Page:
Spring 2005 Courses

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102. Global Media and Politics
Henry Laurence T 1:00 - 2:25, TH 1:00 - 2:25
Examines the impact of media including the internet, newspapers and television, on politics and society in cross-national perspective. Asks how differences in the ownership and regulation of media affect how news is selected and presented, and looks at various forms of government censorship and commercial self-censorship. Also considers the role of the media and �pop culture� in creating national identities; perpetuating ethnic stereotypes; providing regime legitimation; and explores the impact of satellite TV and the internet on rural societies and authoritarian governments. Focuses especially on Asia, including analysis of: the impact of "Western" TV on rural communities in India; censorship in China and Singapore; and public broadcasting, mass-media and pop culture in Japan.
120. Introduction to Comparative Government
Laura Henry M 11:30 - 12:55, W 11:30 - 12:55
Provides a broad introduction to key concepts in comparative politics. Most generally, asks why states are governed differently, both historically and in contemporary politics. Begins by examining foundational texts, including works by Marx, Smith, and Weber. Surveys subfields within comparative politics (the state, regime types, nations and nationalism, party systems, development, and civil society) to familiarize students with major debates and questions.
150. Introduction to American Government
Richard Skinner T 10:00 - 11:25, TH 10:00 - 11:25
Provides a comprehensive overview of the American political process. Specifically, traces the foundations of American government (the Constitution, federalism, civil rights, and civil liberties), its political institutions (Congress, Presidency, courts, and bureaucracy), and its electoral processes (elections, voting, and political parties). Also examines other influences, such as public opinion and the mass media, which fall outside the traditional institutional boundaries, but have an increasingly large effect on political outcomes.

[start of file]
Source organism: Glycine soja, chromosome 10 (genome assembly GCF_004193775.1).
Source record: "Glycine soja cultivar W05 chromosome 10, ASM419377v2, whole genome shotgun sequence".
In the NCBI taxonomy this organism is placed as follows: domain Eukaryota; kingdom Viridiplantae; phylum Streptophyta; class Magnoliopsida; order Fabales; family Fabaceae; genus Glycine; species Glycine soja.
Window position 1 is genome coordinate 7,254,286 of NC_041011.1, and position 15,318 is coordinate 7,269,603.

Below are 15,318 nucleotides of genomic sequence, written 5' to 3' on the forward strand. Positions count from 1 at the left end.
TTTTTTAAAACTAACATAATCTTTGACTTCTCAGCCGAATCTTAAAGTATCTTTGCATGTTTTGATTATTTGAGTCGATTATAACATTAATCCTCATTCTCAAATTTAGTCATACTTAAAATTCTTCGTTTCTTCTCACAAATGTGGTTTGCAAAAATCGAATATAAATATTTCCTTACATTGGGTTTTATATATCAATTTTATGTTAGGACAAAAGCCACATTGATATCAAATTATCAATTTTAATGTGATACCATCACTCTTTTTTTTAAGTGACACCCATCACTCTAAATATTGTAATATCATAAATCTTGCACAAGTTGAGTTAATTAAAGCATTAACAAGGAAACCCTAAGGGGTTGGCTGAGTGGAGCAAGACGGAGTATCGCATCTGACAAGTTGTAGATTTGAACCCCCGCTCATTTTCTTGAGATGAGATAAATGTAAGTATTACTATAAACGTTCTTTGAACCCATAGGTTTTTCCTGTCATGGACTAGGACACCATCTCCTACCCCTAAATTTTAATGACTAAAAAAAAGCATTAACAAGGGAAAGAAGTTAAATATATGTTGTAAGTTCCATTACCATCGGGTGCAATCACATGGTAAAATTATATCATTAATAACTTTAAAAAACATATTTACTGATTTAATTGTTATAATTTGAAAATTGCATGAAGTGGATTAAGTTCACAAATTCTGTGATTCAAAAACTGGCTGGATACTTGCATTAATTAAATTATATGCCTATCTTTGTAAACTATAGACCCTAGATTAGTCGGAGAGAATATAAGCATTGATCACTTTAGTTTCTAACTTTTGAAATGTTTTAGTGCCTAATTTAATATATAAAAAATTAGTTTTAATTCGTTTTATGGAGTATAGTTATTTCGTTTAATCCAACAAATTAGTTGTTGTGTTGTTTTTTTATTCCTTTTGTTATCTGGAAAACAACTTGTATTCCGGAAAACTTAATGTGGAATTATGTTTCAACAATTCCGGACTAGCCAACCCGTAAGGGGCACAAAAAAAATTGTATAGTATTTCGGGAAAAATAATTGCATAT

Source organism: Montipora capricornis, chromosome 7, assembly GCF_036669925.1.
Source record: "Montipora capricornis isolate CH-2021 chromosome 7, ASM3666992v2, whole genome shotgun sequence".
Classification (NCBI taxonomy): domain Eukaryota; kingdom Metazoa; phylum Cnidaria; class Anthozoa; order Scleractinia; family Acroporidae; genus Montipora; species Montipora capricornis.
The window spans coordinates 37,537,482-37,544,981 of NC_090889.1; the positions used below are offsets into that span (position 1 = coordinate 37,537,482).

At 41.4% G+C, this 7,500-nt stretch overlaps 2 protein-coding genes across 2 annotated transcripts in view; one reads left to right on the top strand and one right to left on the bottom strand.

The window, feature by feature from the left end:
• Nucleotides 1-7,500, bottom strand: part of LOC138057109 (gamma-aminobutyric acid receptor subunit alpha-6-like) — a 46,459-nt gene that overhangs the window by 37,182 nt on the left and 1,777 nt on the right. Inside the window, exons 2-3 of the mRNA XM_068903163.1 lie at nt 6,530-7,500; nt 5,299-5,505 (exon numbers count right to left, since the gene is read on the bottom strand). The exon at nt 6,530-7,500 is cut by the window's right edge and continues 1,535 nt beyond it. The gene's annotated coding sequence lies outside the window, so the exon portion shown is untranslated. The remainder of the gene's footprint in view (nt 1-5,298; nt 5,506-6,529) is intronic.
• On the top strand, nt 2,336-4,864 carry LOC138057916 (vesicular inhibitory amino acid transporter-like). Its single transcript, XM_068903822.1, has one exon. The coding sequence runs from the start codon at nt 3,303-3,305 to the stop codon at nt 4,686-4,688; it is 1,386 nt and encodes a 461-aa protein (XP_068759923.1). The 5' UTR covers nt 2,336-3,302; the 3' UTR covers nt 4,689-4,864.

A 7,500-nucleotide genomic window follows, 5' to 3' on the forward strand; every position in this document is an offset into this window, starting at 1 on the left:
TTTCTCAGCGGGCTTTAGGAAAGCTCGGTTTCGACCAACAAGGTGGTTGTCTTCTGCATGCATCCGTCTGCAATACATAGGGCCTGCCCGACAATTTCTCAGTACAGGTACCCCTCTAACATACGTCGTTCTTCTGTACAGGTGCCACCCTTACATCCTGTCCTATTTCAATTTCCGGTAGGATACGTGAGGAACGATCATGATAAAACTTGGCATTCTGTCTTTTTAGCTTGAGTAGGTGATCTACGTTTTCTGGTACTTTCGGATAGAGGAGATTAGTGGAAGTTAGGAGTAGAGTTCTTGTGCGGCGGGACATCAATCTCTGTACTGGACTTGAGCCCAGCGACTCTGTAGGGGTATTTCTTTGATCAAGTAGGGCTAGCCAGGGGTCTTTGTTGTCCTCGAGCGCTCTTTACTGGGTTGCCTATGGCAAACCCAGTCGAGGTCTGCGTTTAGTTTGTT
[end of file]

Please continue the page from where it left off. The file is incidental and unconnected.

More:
160. Introduction to International Relations
Shelley Deane M 8:30 - 9:25, W 8:30 - 9:25, F 8:30 - 9:25
Provides a broad introduction to the study of international relations. Designed to strike a balance between empirical and historical knowledge on the one hand, and theoretical understanding on the other. Designed as an introductory course to familiarize students with no prior background in the subject, and recommended for first- and second-year students intending to take upper-level international relations courses.
201. Law and Society
Richard Morgan T 2:30 - 3:55, TH 2:30 - 3:55